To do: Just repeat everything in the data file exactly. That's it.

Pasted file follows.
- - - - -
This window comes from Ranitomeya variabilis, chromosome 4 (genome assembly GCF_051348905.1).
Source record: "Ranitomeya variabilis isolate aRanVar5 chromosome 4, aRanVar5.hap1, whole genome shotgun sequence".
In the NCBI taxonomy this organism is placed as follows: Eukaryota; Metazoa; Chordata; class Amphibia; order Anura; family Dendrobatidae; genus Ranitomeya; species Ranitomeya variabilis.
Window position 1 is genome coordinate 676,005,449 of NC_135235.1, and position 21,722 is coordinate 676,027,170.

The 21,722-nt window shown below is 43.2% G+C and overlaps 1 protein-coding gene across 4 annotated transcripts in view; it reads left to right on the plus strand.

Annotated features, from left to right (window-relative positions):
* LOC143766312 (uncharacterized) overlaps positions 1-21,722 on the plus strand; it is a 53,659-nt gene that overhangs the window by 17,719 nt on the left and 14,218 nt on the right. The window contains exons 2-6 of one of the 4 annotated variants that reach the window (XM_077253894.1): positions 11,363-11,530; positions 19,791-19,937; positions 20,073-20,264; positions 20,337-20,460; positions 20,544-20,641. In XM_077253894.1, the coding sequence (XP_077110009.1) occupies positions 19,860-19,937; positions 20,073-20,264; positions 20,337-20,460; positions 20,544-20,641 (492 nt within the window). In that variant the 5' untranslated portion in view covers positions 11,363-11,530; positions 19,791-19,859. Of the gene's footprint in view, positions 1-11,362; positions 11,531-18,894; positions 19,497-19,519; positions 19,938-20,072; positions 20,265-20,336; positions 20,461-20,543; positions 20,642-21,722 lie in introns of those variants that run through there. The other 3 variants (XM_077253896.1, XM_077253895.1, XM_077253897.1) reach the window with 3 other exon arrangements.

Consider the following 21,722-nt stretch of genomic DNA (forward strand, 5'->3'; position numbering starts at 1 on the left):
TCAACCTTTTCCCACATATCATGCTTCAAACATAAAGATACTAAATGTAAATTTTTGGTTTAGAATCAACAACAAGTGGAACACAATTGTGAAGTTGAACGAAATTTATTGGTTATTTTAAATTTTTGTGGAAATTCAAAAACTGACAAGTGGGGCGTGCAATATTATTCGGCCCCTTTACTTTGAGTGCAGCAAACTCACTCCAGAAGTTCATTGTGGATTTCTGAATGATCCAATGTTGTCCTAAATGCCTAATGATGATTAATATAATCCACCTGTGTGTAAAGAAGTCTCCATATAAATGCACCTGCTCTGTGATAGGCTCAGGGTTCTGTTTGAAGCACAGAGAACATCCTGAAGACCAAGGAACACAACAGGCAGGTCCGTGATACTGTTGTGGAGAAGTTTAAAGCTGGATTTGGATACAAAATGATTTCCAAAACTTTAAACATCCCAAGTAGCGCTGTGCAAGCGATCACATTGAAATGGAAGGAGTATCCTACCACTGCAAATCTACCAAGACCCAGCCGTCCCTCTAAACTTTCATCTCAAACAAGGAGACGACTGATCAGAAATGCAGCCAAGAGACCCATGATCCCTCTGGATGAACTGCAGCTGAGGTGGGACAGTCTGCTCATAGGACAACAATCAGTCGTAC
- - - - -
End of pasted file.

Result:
This window comes from Ranitomeya variabilis, chromosome 4 (genome assembly GCF_051348905.1).
Source record: "Ranitomeya variabilis isolate aRanVar5 chromosome 4, aRanVar5.hap1, whole genome shotgun sequence".
In the NCBI taxonomy this organism is placed as follows: Eukaryota; Metazoa; Chordata; class Amphibia; order Anura; family Dendrobatidae; genus Ranitomeya; species Ranitomeya variabilis.
Window position 1 is genome coordinate 676,005,449 of NC_135235.1, and position 21,722 is coordinate 676,027,170.

The 21,722-nt window shown below is 43.2% G+C and overlaps 1 protein-coding gene across 4 annotated transcripts in view; it reads left to right on the plus strand.

Annotated features, from left to right (window-relative positions):
* LOC143766312 (uncharacterized) overlaps positions 1-21,722 on the plus strand; it is a 53,659-nt gene that overhangs the window by 17,719 nt on the left and 14,218 nt on the right. The window contains exons 2-6 of one of the 4 annotated variants that reach the window (XM_077253894.1): positions 11,363-11,530; positions 19,791-19,937; positions 20,073-20,264; positions 20,337-20,460; positions 20,544-20,641. In XM_077253894.1, the coding sequence (XP_077110009.1) occupies positions 19,860-19,937; positions 20,073-20,264; positions 20,337-20,460; positions 20,544-20,641 (492 nt within the window). In that variant the 5' untranslated portion in view covers positions 11,363-11,530; positions 19,791-19,859. Of the gene's footprint in view, positions 1-11,362; positions 11,531-18,894; positions 19,497-19,519; positions 19,938-20,072; positions 20,265-20,336; positions 20,461-20,543; positions 20,642-21,722 lie in introns of those variants that run through there. The other 3 variants (XM_077253896.1, XM_077253895.1, XM_077253897.1) reach the window with 3 other exon arrangements.

Consider the following 21,722-nt stretch of genomic DNA (forward strand, 5'->3'; position numbering starts at 1 on the left):
TCAACCTTTTCCCACATATCATGCTTCAAACATAAAGATACTAAATGTAAATTTTTGGTTTAGAATCAACAACAAGTGGAACACAATTGTGAAGTTGAACGAAATTTATTGGTTATTTTAAATTTTTGTGGAAATTCAAAAACTGACAAGTGGGGCGTGCAATATTATTCGGCCCCTTTACTTTGAGTGCAGCAAACTCACTCCAGAAGTTCATTGTGGATTTCTGAATGATCCAATGTTGTCCTAAATGCCTAATGATGATTAATATAATCCACCTGTGTGTAAAGAAGTCTCCATATAAATGCACCTGCTCTGTGATAGGCTCAGGGTTCTGTTTGAAGCACAGAGAACATCCTGAAGACCAAGGAACACAACAGGCAGGTCCGTGATACTGTTGTGGAGAAGTTTAAAGCTGGATTTGGATACAAAATGATTTCCAAAACTTTAAACATCCCAAGTAGCGCTGTGCAAGCGATCACATTGAAATGGAAGGAGTATCCTACCACTGCAAATCTACCAAGACCCAGCCGTCCCTCTAAACTTTCATCTCAAACAAGGAGACGACTGATCAGAAATGCAGCCAAGAGACCCATGATCCCTCTGGATGAACTGCAGCTGAGGTGGGACAGTCTGCTCATAGGACAACAATCAGTCGTAC